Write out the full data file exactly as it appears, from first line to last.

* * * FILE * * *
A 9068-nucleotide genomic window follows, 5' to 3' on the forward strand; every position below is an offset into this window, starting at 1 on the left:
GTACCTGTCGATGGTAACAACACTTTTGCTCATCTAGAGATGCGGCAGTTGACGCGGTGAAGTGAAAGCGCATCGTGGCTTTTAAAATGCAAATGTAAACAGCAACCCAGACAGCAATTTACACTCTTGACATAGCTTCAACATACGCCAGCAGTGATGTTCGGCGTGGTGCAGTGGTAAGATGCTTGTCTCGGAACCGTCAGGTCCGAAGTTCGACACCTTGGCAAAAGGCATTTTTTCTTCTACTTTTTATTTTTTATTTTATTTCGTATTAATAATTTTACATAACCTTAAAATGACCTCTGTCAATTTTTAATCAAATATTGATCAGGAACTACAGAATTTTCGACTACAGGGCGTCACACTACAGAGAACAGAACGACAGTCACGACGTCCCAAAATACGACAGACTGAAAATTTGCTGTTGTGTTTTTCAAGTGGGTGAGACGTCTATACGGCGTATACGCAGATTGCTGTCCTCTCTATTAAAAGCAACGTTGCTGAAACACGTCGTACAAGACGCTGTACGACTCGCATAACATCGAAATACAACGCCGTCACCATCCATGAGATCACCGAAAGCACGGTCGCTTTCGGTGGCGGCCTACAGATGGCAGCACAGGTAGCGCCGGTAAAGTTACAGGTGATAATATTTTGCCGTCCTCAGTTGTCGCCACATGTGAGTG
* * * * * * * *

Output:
A 9068-nucleotide genomic window follows, 5' to 3' on the forward strand; every position below is an offset into this window, starting at 1 on the left:
GTACCTGTCGATGGTAACAACACTTTTGCTCATCTAGAGATGCGGCAGTTGACGCGGTGAAGTGAAAGCGCATCGTGGCTTTTAAAATGCAAATGTAAACAGCAACCCAGACAGCAATTTACACTCTTGACATAGCTTCAACATACGCCAGCAGTGATGTTCGGCGTGGTGCAGTGGTAAGATGCTTGTCTCGGAACCGTCAGGTCCGAAGTTCGACACCTTGGCAAAAGGCATTTTTTCTTCTACTTTTTATTTTTTATTTTATTTCGTATTAATAATTTTACATAACCTTAAAATGACCTCTGTCAATTTTTAATCAAATATTGATCAGGAACTACAGAATTTTCGACTACAGGGCGTCACACTACAGAGAACAGAACGACAGTCACGACGTCCCAAAATACGACAGACTGAAAATTTGCTGTTGTGTTTTTCAAGTGGGTGAGACGTCTATACGGCGTATACGCAGATTGCTGTCCTCTCTATTAAAAGCAACGTTGCTGAAACACGTCGTACAAGACGCTGTACGACTCGCATAACATCGAAATACAACGCCGTCACCATCCATGAGATCACCGAAAGCACGGTCGCTTTCGGTGGCGGCCTACAGATGGCAGCACAGGTAGCGCCGGTAAAGTTACAGGTGATAATATTTTGCCGTCCTCAGTTGTCGCCACATGTGAGTG